I can't stress enough how having a doctor familiar with SAD looking at a journal/log, talking with you, and evaluating you with ordered tests can make a really significant difference. Why play around with troubleshooting, trying one person's idea after the next when you could get a diagnosis and treatment to treat your SAD and start to feel better? In my partner's case, it turned out that by changing his lifestyle in some very specific ways that we could have never anticipated he was feeling much better in a couple of weeks, and in a couple more it was like living with a different person. We're in the midwest right now, getting some additional grad school, but are actually planning on moving back to the PNW despite his SAD because he knows it can be managed.

I truly sympathize with your situation, to folks who don't suffer, or can chase winter blues with a cup of coffee and a mid-winter vacay, there is little understanding of how devastating it can be. It seems amazing that this requires more than an attitude adjustment and a few folk remedies, but it really, really does. If your doc's not so familiar with SAD, ask for a referral to one he/she knows does. It's totally beatable, but it's worth calling in some professional partnership. I hope you can find your way to enjoying Portland soon! Mefimail me if you have more specific questions.
posted by rumposinc at 2:01 PM on May 9, 2009 [1 favorite]


This winter sucked hard in Portland. More people than I count mentioned how this winter, versus previous winters, had kicked their ass. I haven't checked the numbers at wunderground.com but I wouldn't be surprised if we received even less sunshine than normal.

Our previous climates were likely similar - there are plenty of places that freeze like hell in the winter but at least have the funny yellow globe showing up more than once a month. Alcohol and caffeine are recognized and essentially accepted way to deal with it. Best ways? Of course not. Accepted and expected? You bet.

Implement all of the SAD recommendations well noted above and make some friends in LA or somewhere else you can escape to for a long weekend or two during the winter. Of course your pasty skin will make you stand out, but at least the homicidal look will have been vanquished from your eyes.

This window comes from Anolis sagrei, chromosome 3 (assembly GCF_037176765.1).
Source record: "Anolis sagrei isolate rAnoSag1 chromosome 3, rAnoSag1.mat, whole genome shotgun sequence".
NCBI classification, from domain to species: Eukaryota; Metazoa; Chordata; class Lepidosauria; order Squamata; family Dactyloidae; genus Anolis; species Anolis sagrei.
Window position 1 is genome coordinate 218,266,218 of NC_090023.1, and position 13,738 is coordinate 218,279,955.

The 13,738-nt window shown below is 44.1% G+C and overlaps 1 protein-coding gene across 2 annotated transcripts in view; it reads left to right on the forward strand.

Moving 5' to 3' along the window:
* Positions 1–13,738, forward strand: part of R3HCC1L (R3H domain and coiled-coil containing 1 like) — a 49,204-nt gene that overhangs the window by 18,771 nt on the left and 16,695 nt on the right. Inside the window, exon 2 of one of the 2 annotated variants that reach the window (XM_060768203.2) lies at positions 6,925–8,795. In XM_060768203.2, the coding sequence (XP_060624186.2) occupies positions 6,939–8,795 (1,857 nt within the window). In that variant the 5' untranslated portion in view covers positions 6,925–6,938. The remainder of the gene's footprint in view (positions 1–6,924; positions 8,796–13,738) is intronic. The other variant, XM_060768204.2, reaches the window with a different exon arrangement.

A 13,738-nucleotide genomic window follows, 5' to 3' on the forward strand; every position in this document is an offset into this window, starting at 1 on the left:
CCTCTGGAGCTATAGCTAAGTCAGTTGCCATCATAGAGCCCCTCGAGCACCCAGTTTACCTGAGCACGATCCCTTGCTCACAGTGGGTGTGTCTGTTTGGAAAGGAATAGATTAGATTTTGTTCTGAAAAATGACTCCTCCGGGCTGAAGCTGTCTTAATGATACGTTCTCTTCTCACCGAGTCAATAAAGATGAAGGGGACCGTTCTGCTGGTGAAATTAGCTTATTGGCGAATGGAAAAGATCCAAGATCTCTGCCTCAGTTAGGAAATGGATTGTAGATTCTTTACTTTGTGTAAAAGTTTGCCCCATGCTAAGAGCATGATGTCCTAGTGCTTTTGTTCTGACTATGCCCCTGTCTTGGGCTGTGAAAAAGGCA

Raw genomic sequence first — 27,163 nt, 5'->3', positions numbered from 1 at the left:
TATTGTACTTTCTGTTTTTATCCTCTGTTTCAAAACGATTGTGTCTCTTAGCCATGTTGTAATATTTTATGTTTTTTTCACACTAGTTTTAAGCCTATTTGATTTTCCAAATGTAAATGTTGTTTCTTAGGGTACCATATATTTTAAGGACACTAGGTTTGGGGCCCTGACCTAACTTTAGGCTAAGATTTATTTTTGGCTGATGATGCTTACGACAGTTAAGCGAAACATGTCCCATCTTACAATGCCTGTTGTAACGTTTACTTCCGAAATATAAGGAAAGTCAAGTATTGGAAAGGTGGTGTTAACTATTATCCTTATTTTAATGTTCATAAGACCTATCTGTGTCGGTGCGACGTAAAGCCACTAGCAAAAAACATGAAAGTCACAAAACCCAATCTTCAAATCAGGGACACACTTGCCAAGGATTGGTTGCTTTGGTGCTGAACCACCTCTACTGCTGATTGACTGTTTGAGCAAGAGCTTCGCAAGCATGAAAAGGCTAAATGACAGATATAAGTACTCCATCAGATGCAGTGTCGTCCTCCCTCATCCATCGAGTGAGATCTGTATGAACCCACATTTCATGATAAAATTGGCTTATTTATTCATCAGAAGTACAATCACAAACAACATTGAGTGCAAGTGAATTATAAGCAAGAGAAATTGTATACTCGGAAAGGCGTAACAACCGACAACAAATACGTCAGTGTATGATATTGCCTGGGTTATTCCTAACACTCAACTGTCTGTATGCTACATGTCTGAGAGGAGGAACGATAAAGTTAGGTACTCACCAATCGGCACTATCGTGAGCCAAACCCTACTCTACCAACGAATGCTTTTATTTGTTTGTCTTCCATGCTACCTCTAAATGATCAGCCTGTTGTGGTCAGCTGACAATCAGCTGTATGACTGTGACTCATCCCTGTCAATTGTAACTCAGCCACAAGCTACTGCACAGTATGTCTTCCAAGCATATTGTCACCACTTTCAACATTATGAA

posted by TomSophieIvy at 2:14 PM on May 9, 2009


I dealt with it by moving to Austin Texas.
posted by xmutex at 2:37 PM on May 9, 2009 [2 favorites]


I use a lightbox and it is helpful.

Also, when the sun does come out, make sure you make it a priority to go outside and soak it up. Don't wear sunglasses! Just go and sit outside somewhere bright, or take a walk. Reading a book is good because the white page reflects a lot of the goodness up into your eyes but you don't have to look up!
posted by Rumple at 2:39 PM on May 9, 2009


A tangential suggestion: If you snore, go see an Ear, Nose, & Throat doctor about sleep apnea.

I have sleep apnea myself and am going in for a sleep study. One of the many side effects is depression.

I'm not suggesting you don't have SAD, just an additional "just in case you didn't think of it".
posted by Fleebnork at 2:49 PM on May 9, 2009


Moved to Boston...

Along the lights idea, full spectrum bulbs and lamps installed in your home may make a difference.

When I first moved I had an amazing southern window, and was just amazed how totally great it felt to be in the sunshine in the middle of winter. Bright sun on snow really makes a difference.
posted by sammyo at 2:51 PM on May 9, 2009


People are different. If you are unhappy when it rains and happy when the sun comes out, pay attention to that.

If you feel better in sunnier locations, then move. Don't make yourself miserable.